We have learned that in a couple of weeks, California Conservation Corps Crews under the direction of California State Parks will start brushing the East Topanga Fire Road in Topanga State Park as the first phase of road maintenance this fiscal year. The second phase of project will be re-grading the road to “out slope” the road for more natural drainage of the road. The notice below will be posted on the East Topanga Fire Road to inform the public of the maintenance project. This project is part of large scale project to “out slope” all State Park Fire Roads in the Santa Monica Mountains to reduce sedimentation in the Santa Monica Bay. If you have any questions, please contact Dale Skinner at 310/699-1717.
Archive for the ‘Environment’ Category
Today, October 23, 2015, Congresswoman Judy Chu kept a commitment made at the San Gabriel Mountains National Monument One Year Anniversary celebration last week, and revealed to CORBA and MWBA in a meeting a few weeks prior to that. She has introduced House Bill 3820, The San Gabriel Mountains Foothills and Rivers Protection Act.
The act establishes a new unit of the National Park Service. At our preliminary reading of the Act, it appears to be largely consistent with Alternative D of the San Gabriel Watershed and Mountains Special Resource Study (SGWMSRS), which we supported, albeit with some concerns and caveats.
This act goes to great lengths in protecting existing water, property, utility and infrastructure rights, and expressly prohibits the use of Eminent Domain to acquire property. It establishes an Advisory Committee under the Federal Advisory Committee Act (FACA), which includes water agencies, infrastructure, local governments, conservancies, environmentalists, recreation including OHV, and other stakeholders. It doesn’t, however, specifically mention bicycles. It also establishes a partnership committee to support the NRA.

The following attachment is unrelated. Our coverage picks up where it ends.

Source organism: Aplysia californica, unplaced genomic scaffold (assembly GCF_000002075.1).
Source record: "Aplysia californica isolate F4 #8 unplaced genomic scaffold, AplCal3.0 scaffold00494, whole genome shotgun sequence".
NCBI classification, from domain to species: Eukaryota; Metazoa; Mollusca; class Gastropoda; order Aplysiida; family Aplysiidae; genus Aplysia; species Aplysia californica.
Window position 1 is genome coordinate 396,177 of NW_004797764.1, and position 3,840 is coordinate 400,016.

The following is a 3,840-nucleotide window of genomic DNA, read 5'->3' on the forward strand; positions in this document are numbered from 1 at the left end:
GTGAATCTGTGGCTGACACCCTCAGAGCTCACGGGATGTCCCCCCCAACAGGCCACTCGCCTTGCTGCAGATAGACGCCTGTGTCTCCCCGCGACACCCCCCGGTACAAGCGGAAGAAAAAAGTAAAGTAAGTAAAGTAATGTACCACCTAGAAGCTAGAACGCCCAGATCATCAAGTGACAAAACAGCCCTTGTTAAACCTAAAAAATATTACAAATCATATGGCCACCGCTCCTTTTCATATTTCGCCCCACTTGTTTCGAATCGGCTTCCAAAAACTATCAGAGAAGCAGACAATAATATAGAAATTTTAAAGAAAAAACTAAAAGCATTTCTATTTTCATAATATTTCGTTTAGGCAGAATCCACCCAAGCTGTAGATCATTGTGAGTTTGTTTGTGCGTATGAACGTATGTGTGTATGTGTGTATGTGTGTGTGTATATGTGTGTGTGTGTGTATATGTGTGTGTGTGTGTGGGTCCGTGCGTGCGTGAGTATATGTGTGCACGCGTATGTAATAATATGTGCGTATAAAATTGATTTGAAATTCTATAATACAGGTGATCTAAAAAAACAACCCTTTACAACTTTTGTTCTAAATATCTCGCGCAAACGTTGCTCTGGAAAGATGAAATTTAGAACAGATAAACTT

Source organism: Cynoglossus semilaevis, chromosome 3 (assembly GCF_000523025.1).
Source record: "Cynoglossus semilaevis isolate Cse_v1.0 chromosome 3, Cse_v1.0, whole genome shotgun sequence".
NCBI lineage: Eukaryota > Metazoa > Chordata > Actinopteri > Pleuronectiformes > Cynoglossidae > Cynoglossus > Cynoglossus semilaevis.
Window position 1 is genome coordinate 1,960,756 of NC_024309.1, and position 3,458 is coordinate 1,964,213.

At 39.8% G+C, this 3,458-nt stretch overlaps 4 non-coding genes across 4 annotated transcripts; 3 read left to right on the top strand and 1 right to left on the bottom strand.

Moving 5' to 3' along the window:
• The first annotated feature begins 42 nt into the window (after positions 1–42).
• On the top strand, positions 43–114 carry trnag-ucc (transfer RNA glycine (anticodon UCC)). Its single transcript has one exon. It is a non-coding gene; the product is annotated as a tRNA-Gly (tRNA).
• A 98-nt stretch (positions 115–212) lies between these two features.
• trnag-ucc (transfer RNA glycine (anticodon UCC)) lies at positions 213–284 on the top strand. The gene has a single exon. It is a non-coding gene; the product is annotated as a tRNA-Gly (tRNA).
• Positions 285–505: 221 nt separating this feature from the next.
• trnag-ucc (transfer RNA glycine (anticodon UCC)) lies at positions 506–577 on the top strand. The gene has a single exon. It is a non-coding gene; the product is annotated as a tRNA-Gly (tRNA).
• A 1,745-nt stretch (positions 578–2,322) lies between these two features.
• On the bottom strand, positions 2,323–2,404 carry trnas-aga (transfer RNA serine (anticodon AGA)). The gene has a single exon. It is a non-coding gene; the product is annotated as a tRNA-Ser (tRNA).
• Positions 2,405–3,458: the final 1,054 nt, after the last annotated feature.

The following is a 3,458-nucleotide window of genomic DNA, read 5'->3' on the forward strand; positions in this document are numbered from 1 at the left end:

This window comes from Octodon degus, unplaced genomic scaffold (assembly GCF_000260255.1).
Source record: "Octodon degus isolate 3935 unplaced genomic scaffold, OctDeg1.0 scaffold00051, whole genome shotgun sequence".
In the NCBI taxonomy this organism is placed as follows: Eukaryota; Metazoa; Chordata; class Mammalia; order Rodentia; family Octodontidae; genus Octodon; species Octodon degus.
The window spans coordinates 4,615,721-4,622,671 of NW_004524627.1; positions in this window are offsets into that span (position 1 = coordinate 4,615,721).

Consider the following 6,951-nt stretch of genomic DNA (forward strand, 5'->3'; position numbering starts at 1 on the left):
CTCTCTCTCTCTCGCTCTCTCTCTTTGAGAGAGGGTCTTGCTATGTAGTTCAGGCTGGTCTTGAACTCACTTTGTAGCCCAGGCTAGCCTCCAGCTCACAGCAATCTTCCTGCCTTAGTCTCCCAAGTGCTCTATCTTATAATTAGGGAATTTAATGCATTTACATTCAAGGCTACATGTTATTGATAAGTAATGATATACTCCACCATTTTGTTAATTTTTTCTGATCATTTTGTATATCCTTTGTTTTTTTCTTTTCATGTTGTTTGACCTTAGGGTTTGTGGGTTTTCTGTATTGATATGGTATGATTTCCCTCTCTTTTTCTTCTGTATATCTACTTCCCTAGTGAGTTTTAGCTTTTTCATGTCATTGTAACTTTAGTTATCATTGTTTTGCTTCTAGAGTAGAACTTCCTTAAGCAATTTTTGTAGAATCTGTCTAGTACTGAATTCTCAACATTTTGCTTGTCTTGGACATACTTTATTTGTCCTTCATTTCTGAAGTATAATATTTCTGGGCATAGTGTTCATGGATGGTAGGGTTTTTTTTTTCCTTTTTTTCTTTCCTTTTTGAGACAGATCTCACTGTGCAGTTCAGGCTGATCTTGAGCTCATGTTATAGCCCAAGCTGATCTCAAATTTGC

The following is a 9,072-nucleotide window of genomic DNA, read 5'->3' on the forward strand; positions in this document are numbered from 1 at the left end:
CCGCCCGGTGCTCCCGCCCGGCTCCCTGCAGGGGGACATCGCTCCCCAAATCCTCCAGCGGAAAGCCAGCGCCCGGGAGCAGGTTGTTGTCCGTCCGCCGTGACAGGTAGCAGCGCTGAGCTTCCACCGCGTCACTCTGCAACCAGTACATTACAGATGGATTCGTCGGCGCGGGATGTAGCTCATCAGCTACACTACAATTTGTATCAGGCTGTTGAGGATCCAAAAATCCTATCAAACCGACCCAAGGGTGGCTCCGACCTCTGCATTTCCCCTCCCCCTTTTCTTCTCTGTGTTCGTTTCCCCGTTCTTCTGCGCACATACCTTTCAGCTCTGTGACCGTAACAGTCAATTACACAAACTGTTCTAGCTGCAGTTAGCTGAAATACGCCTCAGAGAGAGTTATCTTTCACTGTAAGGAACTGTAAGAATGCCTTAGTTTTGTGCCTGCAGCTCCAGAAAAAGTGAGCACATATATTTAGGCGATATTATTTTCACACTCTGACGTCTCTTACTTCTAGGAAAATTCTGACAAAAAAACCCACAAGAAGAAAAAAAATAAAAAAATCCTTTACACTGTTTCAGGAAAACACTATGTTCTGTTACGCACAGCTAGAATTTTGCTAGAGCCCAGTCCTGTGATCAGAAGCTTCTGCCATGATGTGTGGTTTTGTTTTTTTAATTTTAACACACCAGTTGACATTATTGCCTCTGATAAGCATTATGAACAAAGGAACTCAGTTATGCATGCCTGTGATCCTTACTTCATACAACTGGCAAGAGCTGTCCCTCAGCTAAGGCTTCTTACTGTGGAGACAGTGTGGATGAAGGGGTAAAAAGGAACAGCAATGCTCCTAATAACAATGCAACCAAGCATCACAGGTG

The bill authorizes the National Park Service to establish the San Gabriel National Recreation Area as a new unit of the NPS. It allows them to enter into partnerships and collaborate with existing and willing land managers with the proposed boundary. This includes the Army Corps of Engineers who own and operate much of the flood control infrastructure along the river. It permits and encourages collaborations and partnerships to be leveraged to improve habitat, recreation, resource protection, water quality, infrastructure or any of the purposes for which the NRA will be established ( as specified in Section 102(A) of the bill). The NPS can only acquire land from willing sellers and enter into partnership with willing entities, agencies, and nonprofits. Despite claims to the contrary, this is not a “land grab.”
The bill gives the National Park Service three years to develop a management plan and a visitor services plan, in conjunction with the Advisory Committee (and as required by NEPA, the public). There are however two words that appear highly subjective. In Section 108 (a)(3)(B) In the development of a Visitor Services Plan, the Secretary Shall consider the demand for various types of recreation (including hiking, picnicking, horseback riding, and the use of motorized and mechanized vehicles) where permissible and appropriate; [Emphasis added]. The word “appropriate” in this context is too subjective, without any reference to who makes the determination for appropriateness, and by what criteria. We know there are many who deem bicycles inappropriate anywhere, and we would hope that any determination of appropriateness of bicycles or any other form of recreation be transparent and include public involvement beyond the Advisory Committee and Partnership.